THE Zambian Government is determined to make Zambia the food basket of the region in neighbouring countries and contribute significantly to the global food supply chain, Agriculture Minister Given Lubinda has said.
Mr Lubinda has also urged African countries to put the hand hoe in the museums and promote a mechanised and smart agriculture because the hoe had outlined its usefulness in agriculture.
He said his Government had developed various short term, medium and long term interventions to make agriculture the mainstay of the Zambian economy.
Mr Lubinda was speaking in Livingstone on Monday when he officially opened the first joint Pan-African Grain Legume and World Cowpea Conference currently being held at AVANI Victoria Falls Hotel.
The conference has brought together more than 500 delegates across the world and they include the world’s most eminent scientists, researchers, academia, agriculture and nutrition campaigners and promoters of food and nutrition security.
It is being held under the theme “sustainable grain legume systems for food, income and nutrition security in a rapidly changing environment”.
Mr Lubinda said the Government was committed to ensuring that farmers were involved in the production of a wide range of crops that would ensure that the country’s food and nutritional security status was sustained.
“As Zambian Government, we are determined to make Zambia the food basket of the region and contribute significantly to the global food supply chain.
“As such, we invite investors in agriculture to call on us to pursue this important agenda,” Mr Lubinda said.
And Mr Lubinda has urged African countries to put the hand hoe in the museums and promote a mechanised and smart agriculture because the hoe had outlined its usefulness in agriculture.
He said there was need for the continent to promote a mechanised and smart agriculture as well as the introduction of digital or ICT solutions to enhance crop production.
“The African woman and the African youth cannot continue to till the land using such backbreaking, inefficient and archaic tools.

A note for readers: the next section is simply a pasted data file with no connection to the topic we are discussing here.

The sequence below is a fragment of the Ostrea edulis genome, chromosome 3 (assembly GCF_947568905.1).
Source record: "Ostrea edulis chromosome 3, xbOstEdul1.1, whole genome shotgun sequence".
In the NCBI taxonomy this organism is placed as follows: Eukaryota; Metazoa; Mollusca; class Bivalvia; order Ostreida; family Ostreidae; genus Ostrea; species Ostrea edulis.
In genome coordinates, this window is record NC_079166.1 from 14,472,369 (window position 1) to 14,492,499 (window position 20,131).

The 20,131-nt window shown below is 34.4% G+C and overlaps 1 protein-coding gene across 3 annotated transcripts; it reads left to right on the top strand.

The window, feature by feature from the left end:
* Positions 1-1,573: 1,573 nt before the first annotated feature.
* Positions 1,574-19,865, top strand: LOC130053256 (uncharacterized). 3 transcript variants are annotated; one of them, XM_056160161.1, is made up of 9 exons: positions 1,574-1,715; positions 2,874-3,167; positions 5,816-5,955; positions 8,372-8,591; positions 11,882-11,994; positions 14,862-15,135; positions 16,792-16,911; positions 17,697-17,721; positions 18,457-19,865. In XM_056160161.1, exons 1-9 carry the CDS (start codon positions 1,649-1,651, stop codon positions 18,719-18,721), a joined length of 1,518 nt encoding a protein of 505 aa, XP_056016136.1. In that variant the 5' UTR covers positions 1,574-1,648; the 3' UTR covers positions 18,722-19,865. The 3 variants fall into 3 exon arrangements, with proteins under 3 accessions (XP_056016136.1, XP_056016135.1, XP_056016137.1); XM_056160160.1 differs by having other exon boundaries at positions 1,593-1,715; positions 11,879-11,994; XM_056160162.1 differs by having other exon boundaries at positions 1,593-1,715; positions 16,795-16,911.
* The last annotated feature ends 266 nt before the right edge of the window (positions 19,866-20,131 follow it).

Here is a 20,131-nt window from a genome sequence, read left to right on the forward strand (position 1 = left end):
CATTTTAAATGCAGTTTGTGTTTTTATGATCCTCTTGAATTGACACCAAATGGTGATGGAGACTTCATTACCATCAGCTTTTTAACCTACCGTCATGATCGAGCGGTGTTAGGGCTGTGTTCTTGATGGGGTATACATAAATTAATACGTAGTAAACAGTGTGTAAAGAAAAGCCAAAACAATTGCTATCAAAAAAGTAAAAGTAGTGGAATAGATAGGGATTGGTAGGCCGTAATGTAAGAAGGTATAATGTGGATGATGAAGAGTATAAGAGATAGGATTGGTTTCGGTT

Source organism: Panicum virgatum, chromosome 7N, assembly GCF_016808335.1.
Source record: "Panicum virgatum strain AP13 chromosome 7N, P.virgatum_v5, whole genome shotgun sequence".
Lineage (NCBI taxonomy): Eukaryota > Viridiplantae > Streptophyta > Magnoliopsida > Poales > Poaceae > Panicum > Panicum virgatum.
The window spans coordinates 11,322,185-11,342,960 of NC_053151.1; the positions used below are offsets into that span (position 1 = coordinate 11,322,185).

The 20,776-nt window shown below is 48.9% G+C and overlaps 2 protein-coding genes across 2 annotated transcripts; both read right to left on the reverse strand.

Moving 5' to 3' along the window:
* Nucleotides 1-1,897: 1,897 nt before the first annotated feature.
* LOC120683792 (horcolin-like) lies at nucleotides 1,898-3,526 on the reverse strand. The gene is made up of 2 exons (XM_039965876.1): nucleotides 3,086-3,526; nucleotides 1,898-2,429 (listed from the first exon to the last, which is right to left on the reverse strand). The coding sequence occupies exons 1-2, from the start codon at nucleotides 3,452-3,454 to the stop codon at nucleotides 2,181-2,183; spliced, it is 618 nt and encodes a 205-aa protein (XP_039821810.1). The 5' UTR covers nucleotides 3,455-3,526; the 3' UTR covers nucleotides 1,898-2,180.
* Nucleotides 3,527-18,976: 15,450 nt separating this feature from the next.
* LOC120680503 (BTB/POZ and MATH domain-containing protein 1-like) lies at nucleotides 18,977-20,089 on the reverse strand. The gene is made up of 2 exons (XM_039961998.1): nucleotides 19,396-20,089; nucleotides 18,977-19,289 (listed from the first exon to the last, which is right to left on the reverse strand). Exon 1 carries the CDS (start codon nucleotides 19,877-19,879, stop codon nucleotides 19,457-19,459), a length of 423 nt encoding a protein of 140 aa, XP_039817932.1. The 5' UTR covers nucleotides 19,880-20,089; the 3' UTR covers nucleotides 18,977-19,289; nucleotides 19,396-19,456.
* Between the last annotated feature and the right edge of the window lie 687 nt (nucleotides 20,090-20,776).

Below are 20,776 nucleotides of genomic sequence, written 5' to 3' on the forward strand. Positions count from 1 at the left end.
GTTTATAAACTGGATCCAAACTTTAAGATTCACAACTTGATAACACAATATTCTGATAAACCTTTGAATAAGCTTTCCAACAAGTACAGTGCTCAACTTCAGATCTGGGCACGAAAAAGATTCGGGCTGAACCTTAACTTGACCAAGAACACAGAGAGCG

“The youths who are driving modern computer based systems cannot be attracted to agricultural systems that are divorced from advanced technology,” Mr Lubinda said.
He urged delegates to use the forum as an opportunity to share experiences and information relevant for the promotion of sustainable and increased production, processing and marketing of grain legumes especially in Africa.
“As you do so, please remember that by 2050 the world population will have increased to nine billion and the three quarters of that population will be living in cities and demanding more food particularly foods with proteins.
“As a result of rapid urbanisation, Africa’s urban population will have grown threefold by 2040. This means that less and less people shall be in rural areas to grow food,” Mr Lubinda said.
Mr Lubinda noted that 77 per cent of the 60 million farmers in Africa were subsistence farmers growing crops on less than one hectare each.
He said because of poor mechanisation in Africa, 65 per cent of work force in African agriculture comes from human muscle against 35 per cent across the rest of the world.
Mr Lubinda said also the hosting of the conference in Livingstone and Zambia in particular was an endorsement on the country’s peace and a sign of recognising the role that Zambian scientists were playing in the area of legumes research.
Forum for Agricultural Research in Africa (FARA) Executive Director Yemi Akinbamijo said in an interview that key scientists involved in in grain legumes improvement across the world and in Africa were attending the conference.
“This is like calling the select. All the brains that can turn the situation and make a difference are here in Livingstone,” Dr Akinbamijo said.
International Institute of Tropical Agriculture (IITA) Deputy Director General in charge of Research for Development Ylvia Hillbur said in an interview that drought tolerant crops would be extremely important in countries facing the effects of climate change like Zambia.
“You also need to diversify and have different varieties of cash crops such as legumes, cowpeas and integrate cassava.
“We need to move away from subsistence farming to growing of cash crops. We also need to diversify our eating habits in view of climate change,” Dr Hillbur said.
Bill and Melinda Gates Foundation program officer Jeff Ehlers said in an interview that his organisation supported the hosting of the conference because it was key in uplifting the lives of smallholder farmers.
“With respect to this conference which represents all grain legumes researches in Southern Africa, there is a good part of international community and this will provide exchange of information,” Dr Ehlers